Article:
What you may have missed: Options for Antetokounmpo and more
The highlights are great. But so is the stuff between the highlights. Here are some things you may have missed from the last week (or so) of games …
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The Bucks often run a set where Khris Middleton sets a cross-screen to get Giannis Antetokounmpo a post-up on the left block. But that isn’t always the result.
Here you’ll see the Bucks run the same play three times in the third quarter against Denver, getting three different results…
- Antetokounmpo goes above the screen and, instead of stopping at the block, he goes to set a screen for Eric Bledsoe. The Nuggets switch it and then Antetokounmpo goes back to the block to post up Jamal Murray. And with Brook Lopez (who made eight threes against the Nuggets eight days earlier) spacing the floor, Nikola Jokic doesn’t commit to a double-team.
- Antetokounmpo goes baseline and Paul Millsap chases around the high side of the screen, so Bledsoe hits Antetokounmpo right away for a dunk.
- Antetokounmpo goes high and runs into another screen for Bledsoe, this one with his back to the baseline. With Malik Beasley helping off Middleton to tag Antetokounmpo’s roll to the basket, Bledsoe throws a skip pass for an open corner three.
With other lineups in the game, the Bucks will sometimes run the same play for Middleton.
It was noted in this space last week, via an ATO play from the Miami Heat, that shooters can be the best screeners. Exhibit B is a couple of plays from the Wizards’ crazy comeback against the Clippers on Tuesday.
On the first play, Bradley Beal starts out by setting a back-screen for Jeff Green at the right elbow, and Patrick Beverley loses contact with Beal in order to prevent a lob to Green. After faking a ball screen for Tomas Satoransky, Markieff Morris comes across to the lane for Beal. With Beverley trailing the play and Morris’ man (Montrezl Harrell) sagging in the paint to prevent a drive from Satoransky, Beal is wide open for a three.
The second play is a simple pick-and-roll, with Beal setting a high screen for John Wall. Avery Bradley stays attached to Beal and Tobias Harris is late helping off the strong-side corner, giving Wall a clear path to the basket.
At 6-9 and 235 pounds, Tobias Harris often has a size advantage when he plays small forward. And the Clippers have a pretty simple play to use that advantage, with Harris ducking in from the weak side and sealing his man for a layup off a high-low feed from Marcin Gortat.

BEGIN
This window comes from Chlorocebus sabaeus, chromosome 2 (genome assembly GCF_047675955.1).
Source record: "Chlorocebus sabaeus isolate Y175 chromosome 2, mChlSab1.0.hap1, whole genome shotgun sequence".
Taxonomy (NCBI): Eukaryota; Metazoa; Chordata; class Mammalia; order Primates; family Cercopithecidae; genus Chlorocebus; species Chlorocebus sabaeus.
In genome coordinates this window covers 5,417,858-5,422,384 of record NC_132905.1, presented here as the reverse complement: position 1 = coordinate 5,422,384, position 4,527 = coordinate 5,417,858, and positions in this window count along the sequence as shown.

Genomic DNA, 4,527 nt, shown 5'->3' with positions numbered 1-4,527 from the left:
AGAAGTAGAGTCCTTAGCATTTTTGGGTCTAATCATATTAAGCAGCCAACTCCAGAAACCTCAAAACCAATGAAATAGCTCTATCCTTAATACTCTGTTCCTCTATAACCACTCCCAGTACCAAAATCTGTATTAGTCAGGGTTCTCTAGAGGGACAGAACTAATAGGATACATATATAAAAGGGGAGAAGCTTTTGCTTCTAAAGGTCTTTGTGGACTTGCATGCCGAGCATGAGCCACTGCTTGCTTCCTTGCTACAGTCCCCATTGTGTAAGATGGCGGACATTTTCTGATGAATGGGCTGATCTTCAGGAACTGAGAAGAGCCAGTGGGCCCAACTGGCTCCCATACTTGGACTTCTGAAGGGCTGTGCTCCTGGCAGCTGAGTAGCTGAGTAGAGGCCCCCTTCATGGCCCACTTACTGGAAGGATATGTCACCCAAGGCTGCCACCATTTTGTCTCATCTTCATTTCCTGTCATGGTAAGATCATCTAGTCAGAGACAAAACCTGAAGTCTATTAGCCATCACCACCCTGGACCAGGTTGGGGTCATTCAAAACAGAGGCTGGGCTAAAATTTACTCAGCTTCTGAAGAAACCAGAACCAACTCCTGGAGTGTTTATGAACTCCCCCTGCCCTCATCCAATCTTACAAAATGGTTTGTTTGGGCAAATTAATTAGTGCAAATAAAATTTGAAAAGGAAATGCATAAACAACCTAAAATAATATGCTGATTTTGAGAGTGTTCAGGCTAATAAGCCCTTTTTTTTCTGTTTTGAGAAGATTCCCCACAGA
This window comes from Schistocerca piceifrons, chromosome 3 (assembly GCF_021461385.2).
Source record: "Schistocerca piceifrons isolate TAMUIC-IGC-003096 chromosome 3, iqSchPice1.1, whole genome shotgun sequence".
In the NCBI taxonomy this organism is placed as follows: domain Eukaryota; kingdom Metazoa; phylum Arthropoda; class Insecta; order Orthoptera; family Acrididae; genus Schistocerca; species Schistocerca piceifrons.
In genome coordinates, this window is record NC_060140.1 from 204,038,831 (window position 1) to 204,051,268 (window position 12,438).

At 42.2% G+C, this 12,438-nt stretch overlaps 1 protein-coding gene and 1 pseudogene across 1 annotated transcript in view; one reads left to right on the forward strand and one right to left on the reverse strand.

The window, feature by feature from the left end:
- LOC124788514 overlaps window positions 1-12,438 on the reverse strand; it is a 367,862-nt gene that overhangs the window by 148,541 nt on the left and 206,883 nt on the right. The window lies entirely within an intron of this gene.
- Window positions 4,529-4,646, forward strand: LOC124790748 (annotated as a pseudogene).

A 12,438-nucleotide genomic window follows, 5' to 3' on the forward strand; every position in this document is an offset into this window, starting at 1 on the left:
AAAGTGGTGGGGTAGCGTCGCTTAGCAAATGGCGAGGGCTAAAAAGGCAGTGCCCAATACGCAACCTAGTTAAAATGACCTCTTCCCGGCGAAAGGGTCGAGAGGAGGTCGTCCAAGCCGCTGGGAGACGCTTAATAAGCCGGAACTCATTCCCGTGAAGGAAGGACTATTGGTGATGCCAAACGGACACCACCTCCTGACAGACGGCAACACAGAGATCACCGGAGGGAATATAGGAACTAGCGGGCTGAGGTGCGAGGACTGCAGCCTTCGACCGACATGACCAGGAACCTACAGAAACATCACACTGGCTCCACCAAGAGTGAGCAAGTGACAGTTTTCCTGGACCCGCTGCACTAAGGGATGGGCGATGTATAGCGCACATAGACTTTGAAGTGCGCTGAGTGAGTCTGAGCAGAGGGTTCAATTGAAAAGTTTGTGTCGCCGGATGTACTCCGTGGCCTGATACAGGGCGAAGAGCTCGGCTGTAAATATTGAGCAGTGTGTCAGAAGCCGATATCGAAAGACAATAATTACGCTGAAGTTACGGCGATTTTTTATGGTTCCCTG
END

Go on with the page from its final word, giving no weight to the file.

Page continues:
Here’s Harris punishing DeMar DeRozan and Kelly Oubre Jr. with the duck in and seal…
REJECTION FROM ROSE
On two consecutive possessions against the Blazers on Friday, Derrick Rose pushed the ball up the right side of the floor, with a big man ready to set a screen for him to get to the middle. On both plays, C.J. McCollum “iced” the screen, putting himself between Rose and the screener to keep the ball from getting to the middle of the floor.
And on both plays, Rose was happy to reject the screen and use his quickness against the Blazers’ bigs tasked with protecting the baseline. On the first, Rose gets by Jusuf Nurkic for a reverse layup. On the second, Al-Farouq Aminu is able to cut Rose off, but the former MVP just drops the ball off for Karl-Anthony Towns, rolling to the basket.
Pascal Siakam has come a long way since he was selected with the 27th pick in the 2016 Draft. In fact, he’s come so far that, in a big game and on a team with Kyle Lowry and Kawhi Leonard, Siakam is having after-timeout plays run for him to be the ball-handler on pick-and-rolls.
Here are a few possessions of Siakam playing pick-roll against the Celtics last Friday. The first and third are after-timeout plays designed for Siakam to run pick-and-rolls with Jonas Valanciunas. On the first, Siakam finds OG Anunoby for a corner three, thanks in part to a smart screen from Danny Green. On the third, Siakam rejects the screen, draws three defenders (perhaps missing a wide-open Fred VanVleet on the left wing) and a foul.
The second play appears to be an ad-lib screen from Lowry in transition that allows Siakam to take Kyrie Irving to the basket.
It may be time to add the 6-9 Siakam, a nominal power forward, to the list of this league’s unicorns.
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